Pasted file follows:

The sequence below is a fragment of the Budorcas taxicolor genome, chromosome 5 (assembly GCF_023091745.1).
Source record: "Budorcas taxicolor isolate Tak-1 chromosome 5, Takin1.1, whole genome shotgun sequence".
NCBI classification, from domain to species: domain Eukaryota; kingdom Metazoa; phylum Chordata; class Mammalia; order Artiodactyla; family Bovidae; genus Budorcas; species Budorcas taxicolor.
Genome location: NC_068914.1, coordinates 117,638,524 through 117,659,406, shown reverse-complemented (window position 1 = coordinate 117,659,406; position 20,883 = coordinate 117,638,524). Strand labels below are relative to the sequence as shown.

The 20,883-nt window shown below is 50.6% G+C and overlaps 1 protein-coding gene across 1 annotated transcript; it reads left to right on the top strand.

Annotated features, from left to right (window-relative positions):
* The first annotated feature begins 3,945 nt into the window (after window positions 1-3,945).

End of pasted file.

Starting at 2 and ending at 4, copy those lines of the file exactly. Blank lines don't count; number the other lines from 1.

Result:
Source record: "Budorcas taxicolor isolate Tak-1 chromosome 5, Takin1.1, whole genome shotgun sequence".
NCBI classification, from domain to species: domain Eukaryota; kingdom Metazoa; phylum Chordata; class Mammalia; order Artiodactyla; family Bovidae; genus Budorcas; species Budorcas taxicolor.
Genome location: NC_068914.1, coordinates 117,638,524 through 117,659,406, shown reverse-complemented (window position 1 = coordinate 117,659,406; position 20,883 = coordinate 117,638,524). Strand labels below are relative to the sequence as shown.